Presentation Layer in Website Design
Presentation Layer in Website Design
As we are all aware, there are always two sides of every website design. The visual side that all users see with all the graphic elements, buttons, pictures and the side behind it, which is the code that is responsible for the functionality of the website. How to achieve the balance?
The enabling side does not contain only one type of code, but it encompasses different ones. First off all it is HTML code, which creates a framework in which to embed CSS (Cascading Style Sheets) or programming languages such as PHP. In other words HTML is used to structure the content on the page, while CSS allows treating your website content and its style separately and programming languages communicate instructions to the computer.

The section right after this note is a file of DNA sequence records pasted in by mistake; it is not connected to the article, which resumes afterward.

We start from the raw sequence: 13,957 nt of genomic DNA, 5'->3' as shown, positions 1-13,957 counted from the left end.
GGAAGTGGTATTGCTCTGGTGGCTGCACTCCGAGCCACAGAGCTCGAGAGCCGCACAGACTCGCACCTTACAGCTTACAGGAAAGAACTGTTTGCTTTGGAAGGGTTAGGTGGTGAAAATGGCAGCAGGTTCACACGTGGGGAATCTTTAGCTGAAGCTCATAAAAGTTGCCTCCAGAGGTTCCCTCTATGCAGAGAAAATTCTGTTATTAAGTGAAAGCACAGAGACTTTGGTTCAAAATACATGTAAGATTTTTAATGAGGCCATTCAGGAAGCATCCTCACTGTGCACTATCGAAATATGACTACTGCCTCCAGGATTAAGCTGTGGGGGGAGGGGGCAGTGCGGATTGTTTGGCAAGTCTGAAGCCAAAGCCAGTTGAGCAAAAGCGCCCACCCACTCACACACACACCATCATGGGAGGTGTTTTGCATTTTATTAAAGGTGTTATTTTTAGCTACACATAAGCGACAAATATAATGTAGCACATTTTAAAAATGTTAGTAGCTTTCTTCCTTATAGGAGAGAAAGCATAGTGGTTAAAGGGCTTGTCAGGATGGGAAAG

HTML itself does not power such effects as drop down menus or carousels. There is a code which is expressively dedicated to the user interface while other code is used to process data and connect to database. The ‘presentation layer’ refers to graphical interface as well as to the code that powers it, including the code that controls interactive elements such as drop down menus.
Presentation code includes:
- HTML and HTML 5
Usually all those languages are skilfully weaved together in order to create a visually attractive and highly functional website design.
1. Creating multimedia interface
Animated and immersive design is achieved through the use of either Adobe Flash or combination of HTML, CSS and other scripting languages mixed together.
For many years Adobe Flash was in the lead, but it started to change. Nowadays with the development of HTML 5 and CSS we are able to increasingly replicate much of the interactive and animation effects.